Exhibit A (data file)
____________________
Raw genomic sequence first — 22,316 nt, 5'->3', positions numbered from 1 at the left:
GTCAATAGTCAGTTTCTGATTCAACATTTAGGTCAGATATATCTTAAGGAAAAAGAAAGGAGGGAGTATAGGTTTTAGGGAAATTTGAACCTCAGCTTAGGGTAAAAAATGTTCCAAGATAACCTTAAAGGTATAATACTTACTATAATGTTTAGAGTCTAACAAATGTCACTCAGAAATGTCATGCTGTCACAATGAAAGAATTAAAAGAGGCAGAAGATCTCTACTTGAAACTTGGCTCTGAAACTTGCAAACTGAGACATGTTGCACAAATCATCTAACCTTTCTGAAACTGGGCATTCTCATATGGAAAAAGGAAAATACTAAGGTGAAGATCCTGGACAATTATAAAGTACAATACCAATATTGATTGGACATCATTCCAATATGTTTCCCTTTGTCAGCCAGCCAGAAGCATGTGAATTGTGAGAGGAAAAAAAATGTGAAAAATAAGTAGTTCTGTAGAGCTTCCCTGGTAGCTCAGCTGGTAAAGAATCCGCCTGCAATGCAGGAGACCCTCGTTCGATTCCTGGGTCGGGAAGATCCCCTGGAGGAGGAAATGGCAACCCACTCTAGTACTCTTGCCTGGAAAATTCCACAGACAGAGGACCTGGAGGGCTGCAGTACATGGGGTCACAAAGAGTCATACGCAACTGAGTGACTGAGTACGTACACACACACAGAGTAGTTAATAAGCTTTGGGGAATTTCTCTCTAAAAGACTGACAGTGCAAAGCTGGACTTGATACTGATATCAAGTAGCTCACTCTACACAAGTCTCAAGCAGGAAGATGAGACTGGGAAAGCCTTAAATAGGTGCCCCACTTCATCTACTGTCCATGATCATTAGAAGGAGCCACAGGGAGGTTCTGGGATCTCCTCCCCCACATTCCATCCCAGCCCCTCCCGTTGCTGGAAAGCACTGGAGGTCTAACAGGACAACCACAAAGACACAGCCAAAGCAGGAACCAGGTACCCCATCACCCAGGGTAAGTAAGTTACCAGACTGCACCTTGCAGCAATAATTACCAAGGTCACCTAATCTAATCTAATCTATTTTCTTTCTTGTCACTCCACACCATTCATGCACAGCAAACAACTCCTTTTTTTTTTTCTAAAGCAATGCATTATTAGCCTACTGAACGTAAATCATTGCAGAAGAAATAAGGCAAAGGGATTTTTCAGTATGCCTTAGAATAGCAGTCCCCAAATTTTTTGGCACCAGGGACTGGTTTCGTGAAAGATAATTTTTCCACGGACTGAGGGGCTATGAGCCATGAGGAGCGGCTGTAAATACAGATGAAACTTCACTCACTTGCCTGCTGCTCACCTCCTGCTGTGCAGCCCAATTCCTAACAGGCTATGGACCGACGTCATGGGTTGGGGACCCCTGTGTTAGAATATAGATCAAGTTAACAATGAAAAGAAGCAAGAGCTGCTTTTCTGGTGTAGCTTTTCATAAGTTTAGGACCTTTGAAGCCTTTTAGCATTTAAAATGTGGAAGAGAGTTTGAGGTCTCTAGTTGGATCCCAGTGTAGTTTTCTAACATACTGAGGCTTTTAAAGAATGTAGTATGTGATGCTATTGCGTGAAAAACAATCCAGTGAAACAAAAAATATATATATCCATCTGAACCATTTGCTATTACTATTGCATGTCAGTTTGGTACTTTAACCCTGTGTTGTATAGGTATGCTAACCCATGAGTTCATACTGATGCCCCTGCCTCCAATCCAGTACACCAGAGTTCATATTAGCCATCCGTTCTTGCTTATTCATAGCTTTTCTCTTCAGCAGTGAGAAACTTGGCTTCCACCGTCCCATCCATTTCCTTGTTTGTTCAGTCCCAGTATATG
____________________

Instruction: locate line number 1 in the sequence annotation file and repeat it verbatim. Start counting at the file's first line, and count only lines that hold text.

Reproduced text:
Raw genomic sequence first — 22,316 nt, 5'->3', positions numbered from 1 at the left: